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Comparing digital cameras

Digital cameras can be classified as snapshot cameras, the point-and-shoot type costing some $200 or $300, and the prosumer (professional-consumer) camera typified by DSLRs (Digital Single Lens Reflex) costing four times as much. Serious photographers prefer the larger DSLR since its viewing optics afford an accurate preview of the scene to be captured, while the camera’s sensor does an excellent job capturing the scene.

The megapixel race is on with both camera types making 10 to 12 megapixels almost commonplace. If you are having trouble deciding which to buy, then you could start by looking at some of the extra features such as Image Stabilization or Vibration Reduction; but those goodies are fast becoming commonplace.

Just how many megapixels do you need? Not many for e-mail or computer monitor displays, as pointed out in a previous article. Quality printing however needs many megapixels, but still how many? As will be discussed below, six megapixels for a 10 X 8 print should do it.



Marketing hype has convinced us that the more megapixels the better the camera. Let’s examine that argument by comparing two camera types; a point-and-shoot camera and a DSLR.

The Canon SD1100 is a new snapshot camera boasting eight megapixels and a list of can’t-live-without features. The price is $220, the camera is small and cute and popular.




For comparison let’s look at a DSLR, the 6 megapixel Nikon D40. It sells for $500, has nice features, but being a bit older and a bit obsolete, its features are not nearly as extensive as Canon’s SD1100.

Why then consider the Nikon D40? It has fewer pixels, costs more and the features list is only so-so.

Forgeting marketing hype and considering some facts, I will try to show you that the six megapixel Nikon will take better pictures than any eight megapixel snapshot camera, like the Canon SD1100.

Over the years professional photographers used large format (for example 4 by 5 inch cut film) cameras to take high quality pictures; the sort you expect to see on calendars or in National Geographic nature scenes. It wasn’t until the late Galen Rowell showed us that quality 35mm film cameras, loaded with high quality film and used with care and imagination could capture wonderful nature scenes just as well.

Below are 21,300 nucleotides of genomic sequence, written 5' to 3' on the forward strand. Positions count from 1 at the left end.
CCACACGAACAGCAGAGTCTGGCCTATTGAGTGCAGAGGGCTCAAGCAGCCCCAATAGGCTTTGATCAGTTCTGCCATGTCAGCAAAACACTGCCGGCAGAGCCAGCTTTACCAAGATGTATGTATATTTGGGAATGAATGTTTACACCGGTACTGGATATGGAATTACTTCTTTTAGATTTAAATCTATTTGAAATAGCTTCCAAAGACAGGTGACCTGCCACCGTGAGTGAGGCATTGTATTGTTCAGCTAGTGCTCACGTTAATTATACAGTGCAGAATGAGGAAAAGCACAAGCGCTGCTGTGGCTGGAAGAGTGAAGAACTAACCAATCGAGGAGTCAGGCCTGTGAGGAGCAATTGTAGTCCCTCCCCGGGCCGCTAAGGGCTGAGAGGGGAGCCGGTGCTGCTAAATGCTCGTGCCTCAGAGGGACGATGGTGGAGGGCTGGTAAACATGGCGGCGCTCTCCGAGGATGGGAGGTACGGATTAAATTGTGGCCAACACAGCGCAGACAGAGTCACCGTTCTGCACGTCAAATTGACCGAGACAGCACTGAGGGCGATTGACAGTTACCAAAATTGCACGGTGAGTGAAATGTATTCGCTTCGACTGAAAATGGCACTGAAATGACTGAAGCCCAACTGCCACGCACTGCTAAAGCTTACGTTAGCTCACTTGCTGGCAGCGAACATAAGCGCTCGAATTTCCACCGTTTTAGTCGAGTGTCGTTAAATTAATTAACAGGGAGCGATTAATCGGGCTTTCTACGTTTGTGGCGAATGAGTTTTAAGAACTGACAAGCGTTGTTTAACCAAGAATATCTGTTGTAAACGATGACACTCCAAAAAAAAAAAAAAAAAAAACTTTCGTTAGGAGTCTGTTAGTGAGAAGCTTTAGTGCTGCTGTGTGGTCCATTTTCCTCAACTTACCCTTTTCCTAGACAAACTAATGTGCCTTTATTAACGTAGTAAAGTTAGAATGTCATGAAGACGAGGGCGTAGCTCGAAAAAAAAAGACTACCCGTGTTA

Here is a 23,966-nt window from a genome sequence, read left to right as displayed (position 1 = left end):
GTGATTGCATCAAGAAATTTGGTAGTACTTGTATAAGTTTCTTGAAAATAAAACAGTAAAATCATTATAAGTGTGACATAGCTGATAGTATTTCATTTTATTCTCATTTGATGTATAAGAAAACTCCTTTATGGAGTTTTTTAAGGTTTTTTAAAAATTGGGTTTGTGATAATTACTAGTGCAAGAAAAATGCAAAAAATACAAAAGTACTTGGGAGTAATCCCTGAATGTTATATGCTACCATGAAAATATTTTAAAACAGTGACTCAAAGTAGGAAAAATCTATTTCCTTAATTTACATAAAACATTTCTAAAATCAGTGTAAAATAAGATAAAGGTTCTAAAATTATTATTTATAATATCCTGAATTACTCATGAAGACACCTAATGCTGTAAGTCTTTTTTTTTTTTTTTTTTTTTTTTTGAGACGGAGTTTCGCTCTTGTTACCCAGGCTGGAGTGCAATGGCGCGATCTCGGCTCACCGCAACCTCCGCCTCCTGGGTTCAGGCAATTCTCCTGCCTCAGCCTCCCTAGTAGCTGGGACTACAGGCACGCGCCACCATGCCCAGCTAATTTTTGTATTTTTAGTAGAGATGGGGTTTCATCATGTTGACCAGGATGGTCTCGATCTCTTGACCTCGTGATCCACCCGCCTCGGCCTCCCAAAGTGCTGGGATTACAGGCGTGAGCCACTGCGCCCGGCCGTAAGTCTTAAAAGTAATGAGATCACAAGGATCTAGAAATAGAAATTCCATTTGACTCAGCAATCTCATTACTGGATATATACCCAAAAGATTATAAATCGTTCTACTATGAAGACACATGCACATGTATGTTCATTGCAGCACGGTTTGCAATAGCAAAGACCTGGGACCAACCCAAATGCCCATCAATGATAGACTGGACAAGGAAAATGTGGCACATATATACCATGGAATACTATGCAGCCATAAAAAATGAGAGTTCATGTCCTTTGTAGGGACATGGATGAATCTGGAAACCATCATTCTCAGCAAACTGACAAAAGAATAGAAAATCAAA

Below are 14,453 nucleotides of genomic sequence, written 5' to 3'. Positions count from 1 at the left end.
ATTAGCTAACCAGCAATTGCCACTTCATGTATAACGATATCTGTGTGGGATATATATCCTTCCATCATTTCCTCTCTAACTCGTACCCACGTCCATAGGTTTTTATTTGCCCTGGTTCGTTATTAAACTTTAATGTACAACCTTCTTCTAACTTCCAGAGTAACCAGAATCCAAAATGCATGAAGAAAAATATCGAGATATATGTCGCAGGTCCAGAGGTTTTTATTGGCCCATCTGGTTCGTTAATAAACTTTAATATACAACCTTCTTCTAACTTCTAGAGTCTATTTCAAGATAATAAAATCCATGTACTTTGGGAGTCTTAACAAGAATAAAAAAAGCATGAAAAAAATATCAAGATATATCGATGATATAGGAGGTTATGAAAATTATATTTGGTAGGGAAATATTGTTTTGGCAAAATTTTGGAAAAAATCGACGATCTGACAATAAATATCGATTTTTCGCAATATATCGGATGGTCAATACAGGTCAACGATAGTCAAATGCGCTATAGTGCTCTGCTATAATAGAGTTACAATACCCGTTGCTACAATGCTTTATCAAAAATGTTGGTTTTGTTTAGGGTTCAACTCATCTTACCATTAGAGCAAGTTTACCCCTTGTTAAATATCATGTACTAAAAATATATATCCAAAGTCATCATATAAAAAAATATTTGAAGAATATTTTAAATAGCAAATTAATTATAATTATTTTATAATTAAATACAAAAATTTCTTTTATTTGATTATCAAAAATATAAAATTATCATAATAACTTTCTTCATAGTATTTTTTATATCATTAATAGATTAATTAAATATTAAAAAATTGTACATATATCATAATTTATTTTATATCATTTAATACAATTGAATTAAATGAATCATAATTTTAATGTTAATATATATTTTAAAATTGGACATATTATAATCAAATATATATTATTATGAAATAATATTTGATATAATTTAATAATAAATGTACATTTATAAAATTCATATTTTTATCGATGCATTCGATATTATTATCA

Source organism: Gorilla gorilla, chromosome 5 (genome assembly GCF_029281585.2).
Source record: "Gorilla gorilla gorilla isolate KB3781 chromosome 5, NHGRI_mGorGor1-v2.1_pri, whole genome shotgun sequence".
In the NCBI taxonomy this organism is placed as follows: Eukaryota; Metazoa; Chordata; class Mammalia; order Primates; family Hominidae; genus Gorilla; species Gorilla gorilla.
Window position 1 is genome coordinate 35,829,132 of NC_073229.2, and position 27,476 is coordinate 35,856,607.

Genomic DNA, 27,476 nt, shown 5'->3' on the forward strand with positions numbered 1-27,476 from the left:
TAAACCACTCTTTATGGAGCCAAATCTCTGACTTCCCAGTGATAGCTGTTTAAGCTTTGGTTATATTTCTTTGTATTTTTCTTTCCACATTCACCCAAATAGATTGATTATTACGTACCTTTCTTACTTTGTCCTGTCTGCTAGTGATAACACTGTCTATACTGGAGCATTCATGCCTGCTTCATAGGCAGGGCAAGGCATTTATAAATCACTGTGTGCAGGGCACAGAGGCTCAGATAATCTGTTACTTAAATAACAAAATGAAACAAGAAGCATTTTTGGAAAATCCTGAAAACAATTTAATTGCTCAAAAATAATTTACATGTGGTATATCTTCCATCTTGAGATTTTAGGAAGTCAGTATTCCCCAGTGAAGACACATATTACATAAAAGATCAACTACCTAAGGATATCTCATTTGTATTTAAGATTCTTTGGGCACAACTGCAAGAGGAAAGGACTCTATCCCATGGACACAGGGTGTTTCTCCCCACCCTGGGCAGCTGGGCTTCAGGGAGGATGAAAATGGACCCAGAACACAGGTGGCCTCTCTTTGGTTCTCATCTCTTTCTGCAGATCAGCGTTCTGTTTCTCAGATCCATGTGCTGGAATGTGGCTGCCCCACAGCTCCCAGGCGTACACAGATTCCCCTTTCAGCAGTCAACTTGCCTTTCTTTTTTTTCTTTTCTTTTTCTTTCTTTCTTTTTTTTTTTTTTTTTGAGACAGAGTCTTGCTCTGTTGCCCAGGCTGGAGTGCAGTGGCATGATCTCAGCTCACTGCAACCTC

Once we start digging into the specs of the snapshot and DSLR cameras we see they use different sensors. The sensor is an integrated circuit chip inside the camera where the film used to sit. The sensor senses the light entering through the lens of the camera and converts what it sees to digital data. It is the eyes or more precisely the retina of the digital camera.

The Nikon D40 sensor is half the size of the equivalent 35 mm film, while the sensor of the Canon SD1100 is a tiny 3%, quite typical of point-and-shoot digital cameras! The Nikon D40 sensor is faster (higher ISO rating) and exhibits truer color with less noise. As was true with film the bigger the sensor the higher quality the image.

To summarize: DSLRs with large sensors take superior photographs, while small pocket-size point-and-shoot cameras-always carried everywhere and always ready to go-result in excellent pictures. Snapshots you might otherwise have missed if your camera is a clumsy prosumer type left at home.

If your photography interests cover both categories, and you can afford it, you need both!

Here’s how I arrived at the six megapixel number. My photo quality ink-jet printer does well at 240 pixels per inch. So if I print a 10 X 8 inch picture then the width is 2,400 pixels (10 X 240) and the height is 1,920 pixels (8 X 240), so the total is width times height or 4,608,000 pixels (4.6 megapixels). The calculation is complicated somewhat when I realize that the width-to-height ratio of the digital camera image is typically 4:3, not the 5:4 ratio that the printer expects for a 10 X 8 inch print. So some small amount of cropping is in order-but still a six megapixel camera will do nicely.

Mitch Bain is a volunteer with the Gold Country Computer Learning Center. Our website is http://www.gcclc.org. For information about computer classes call 273-0497. Email Mitch with your questions at mitch@gcclc.org


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